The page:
Millennials comprise nearly 23 percent of the U.K. population, meaning marketers ignore them at their own peril. Voxburner, a youth insights consultancy firm, has been rounding up lists of the generation’s most favorite brands for the last three years in its impressively detailed annual “Youth 100” list.
This year, 3000 millennials between the ages of 18 and 24 were asked to rate their top brands among several categories. Further, their sentiment toward each of these brands was also measured — by asking them whether they liked, disliked or felt indifferent about the brand.
Overall, Amazon emerged as the top brand across all categories among millennials, with 94 percent of the respondents expressing a positive sentiment toward it. YouTube and Google came in as close seconds, with 93 percent feeling positively about them. Other significant brands in the top 10 included Cadbury, Ben & Jerry’s, BBC, Microsoft and Boots, among others.
“To be a successful youth brand, you must be able to do at least one of three things: make young people’s life easier, more fun or save them money,” Simon Eder, the founder of Voxburner, said. “It’s amazing how many brands are ticking these criteria.”
Here, then, are the top five brands in five brand categories, as well as their sentiment scores among British millennials. Mouse over the bar graphs to see the percentage breakdowns for each brand.
This category yielded perhaps the most surprising result, with Microsoft trumping Apple as the top tech brand. Voxburner attributes this to the release of the Xbox One, which has done plenty to raise the brand’s profile for 18-24-year-olds. Others in the top five include Sony, Samsung and Adobe.
Fast food and Restaurants
The U.K. restaurant landscape is undergoing a period of significant change, according to Voxburner. But in spite of a renaissance of pubs, strong emergence of new fast food operations, and a plethora of street food markets nationwide, the top five brands in the category remain established fast food restaurant chains. A full 87 percent of millennials there feel positively about Domino’s, 78 percent about Pizza Express, 74 percent about both Subway and Nando’s and 72 percent about Greggs.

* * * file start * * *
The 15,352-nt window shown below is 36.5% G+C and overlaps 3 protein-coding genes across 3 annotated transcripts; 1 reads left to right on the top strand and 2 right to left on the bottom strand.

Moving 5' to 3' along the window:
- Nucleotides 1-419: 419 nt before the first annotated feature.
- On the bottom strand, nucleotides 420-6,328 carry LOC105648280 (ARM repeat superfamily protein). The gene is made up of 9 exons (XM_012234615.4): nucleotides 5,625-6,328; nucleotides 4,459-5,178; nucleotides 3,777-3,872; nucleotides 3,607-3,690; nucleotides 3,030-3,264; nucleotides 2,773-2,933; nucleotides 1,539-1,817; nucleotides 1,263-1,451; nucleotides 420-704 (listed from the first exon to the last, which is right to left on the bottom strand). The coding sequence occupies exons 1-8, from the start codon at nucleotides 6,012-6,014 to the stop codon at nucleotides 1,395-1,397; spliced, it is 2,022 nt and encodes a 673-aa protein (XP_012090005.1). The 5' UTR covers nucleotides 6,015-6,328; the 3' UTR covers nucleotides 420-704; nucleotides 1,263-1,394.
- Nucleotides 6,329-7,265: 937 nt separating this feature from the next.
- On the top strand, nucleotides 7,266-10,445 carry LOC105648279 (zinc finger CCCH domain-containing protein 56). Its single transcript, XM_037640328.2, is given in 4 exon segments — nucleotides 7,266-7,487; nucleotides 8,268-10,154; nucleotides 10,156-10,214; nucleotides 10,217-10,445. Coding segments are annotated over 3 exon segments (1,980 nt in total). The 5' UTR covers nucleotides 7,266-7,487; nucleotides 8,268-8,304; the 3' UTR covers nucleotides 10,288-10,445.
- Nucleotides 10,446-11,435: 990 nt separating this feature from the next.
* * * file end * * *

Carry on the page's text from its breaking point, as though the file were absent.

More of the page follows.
Only two beauty and skincare brands have made it into the top 50 brands overall, and it seems as though 18–24-year-olds are sticking with older, more established brands. But Emily Cramp, the managing director at Thinkhouse, a communications agency, thinks that there’s a huge opportunity to innovate, since this category connects with millennials on a daily basis. Dove and Nivea take the top honors, followed by Sure, Vaseline and Soap & Glory.
British kids like their shoes. According to Paul Le Fevre, the managing director at Wild Fig, fashion and culture go hand in hand. And that is why Converse and Vans have emerged at the top of this category. Both the brands have linked themselves well with one core youth passion point in particular: music. Levi’s, Adidas and Nike also make it to the top five.
The luxury industry is undergoing a massive flux, increasingly losing its appeal to millennials, at least in the Western markets. Fashion retailers like Forever 21, H&M and Uniqlo are the new it-brands, making everything available to this generation without burning a hole in their pockets. The numbers show this — Chanel, the top brand in the category only has 54 percent positive brand affinity — a pittance in comparison to the positive sentiment exhibited for brands in other categories.